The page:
They talk about how to harness the flow state for maximum enjoyment and productivity. This is a fascinating masterclass covering both what flow is and what it does.
The skill of developing flow improves with practice. In other words, the more flow you experience, the more flow you can create.
Flow has been found to release feel-good chemicals into our bodies and to heighten our creativity. What’s more, the feelings created by these chemicals and the output of our creative thoughts generated whilst in flow, can outlast the actual flow state by a day or two.
Because of the way our brain has evolved, harnessing flow states help us perform at our best under pressure. So in a crisis situation, flow states can help us manage our stress and anxiety better too. That’s if we remember to practice them.
There are heaps of benefits to getting good at flow. According to the research which Steven Kotler cites, flow states can accelerate learning and amplify productivity, motivation, creativity, innovation, empathy and even ecological awareness. Flow states can also reduce pain and increase strength, stamina and muscle response.
So how do you get into flow?
Steven asks … what’s the thing you did as a child that caused you to be immersed in something for hours?
For me that was Lego. And it still is. But there are other ways to build a flow state, and to prepare your mind to get into flow.
At present, to get my mind into the right mood for flow, I use a variety of techniques, depending on how I’m feeling. This includes drawing and other forms of play, or brain dumping on paper, conscious breathing, using a distraction free writing app, and also listening to music to help me get into the mood for flow.
If calming background music is your thing too, I highly recommend an album called “Flow State” by Above & Beyond, available on Apple and Spotify.
So it’s interesting to see how even if going into flow is the last thing we might feel like doing when we feel terrible. It actually has the ability to make us feel better. So it seems like something we should be integrating into our daily work practices so that it becomes a regular habit.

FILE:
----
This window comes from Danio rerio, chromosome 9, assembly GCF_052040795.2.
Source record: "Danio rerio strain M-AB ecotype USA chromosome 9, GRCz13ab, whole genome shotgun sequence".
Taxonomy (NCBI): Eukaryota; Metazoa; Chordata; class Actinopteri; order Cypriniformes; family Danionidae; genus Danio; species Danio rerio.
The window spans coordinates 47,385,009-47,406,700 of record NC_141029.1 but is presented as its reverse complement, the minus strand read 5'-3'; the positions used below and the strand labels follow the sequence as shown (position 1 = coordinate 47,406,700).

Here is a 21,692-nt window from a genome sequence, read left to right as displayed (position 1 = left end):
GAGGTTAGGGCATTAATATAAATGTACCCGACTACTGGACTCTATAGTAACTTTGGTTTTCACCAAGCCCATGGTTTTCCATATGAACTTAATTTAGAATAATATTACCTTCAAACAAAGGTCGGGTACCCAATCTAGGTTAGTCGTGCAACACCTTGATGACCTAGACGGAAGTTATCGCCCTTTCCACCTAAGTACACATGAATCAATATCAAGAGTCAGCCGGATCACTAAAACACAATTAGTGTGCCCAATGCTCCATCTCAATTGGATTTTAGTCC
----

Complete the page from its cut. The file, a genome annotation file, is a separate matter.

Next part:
To sum up … to move from languishing to flourishing, start with identifying how you feel, getting mindful about your state of mind. Work on your routines and rituals for creating stillness and getting you in the mood to concentrate, including trying out meditation if you’re not already.
The more you do the easier it will be to go with the flow.
If you have thoughts about this episode or you have a question relating to productivity, wellbeing or remote work, then I’d love to hear from you.
Can you share the challenges you’re experiencing with your focus, work performance or culture? Or have you found interesting solutions to support your work better in current times? You can write to: hello at growthsessions.co
Thanks for listening. If you’re liking the Creating Cadence podcast, I’d really appreciate it if you could please leave a review via ratethispodcast.com/creatingcadence … it helps others who might need to hear this to find the podcast .
Until next time, please take care out there. Be brave, think big and aim for stillness, so you can keep moving forwards, one step at a time.
Bye for now.
Languishing article – Adam Grant (NY Times)
How to achieve big goals – Jeff Haden (Inc)
Adam Grant interview – Rich Roll Podcast (ep 580)
Ariel Garten interview – Beyond the ToDo List podcast (ep 373)
Ryan Holiday interview – Live Better, Feel More podcast (ep 171)
Flow State article – Headspace
Steven Kotler interview – Aubrey Marcus podcast (ep 292)
There’s a Q&A element to my Creating Cadence Podcast and every few weeks I answer questions or give my thoughts and observations on specific topics and situations.
If you have a question relating to productivity, wellbeing or remote work, then I’d love to hear from you. Likewise, if you want to share the challenges you’re experiencing with your focus, work performance or culture, please share with me. And if you’ve found solutions to support your work better in current times, then please write in. We can all benefit from the learning. You can drop me a line at: hello (at) growthsessions (dot) co.
Until next time, please take care out there. Be brave, experiment and keep moving forwards, one step at a time.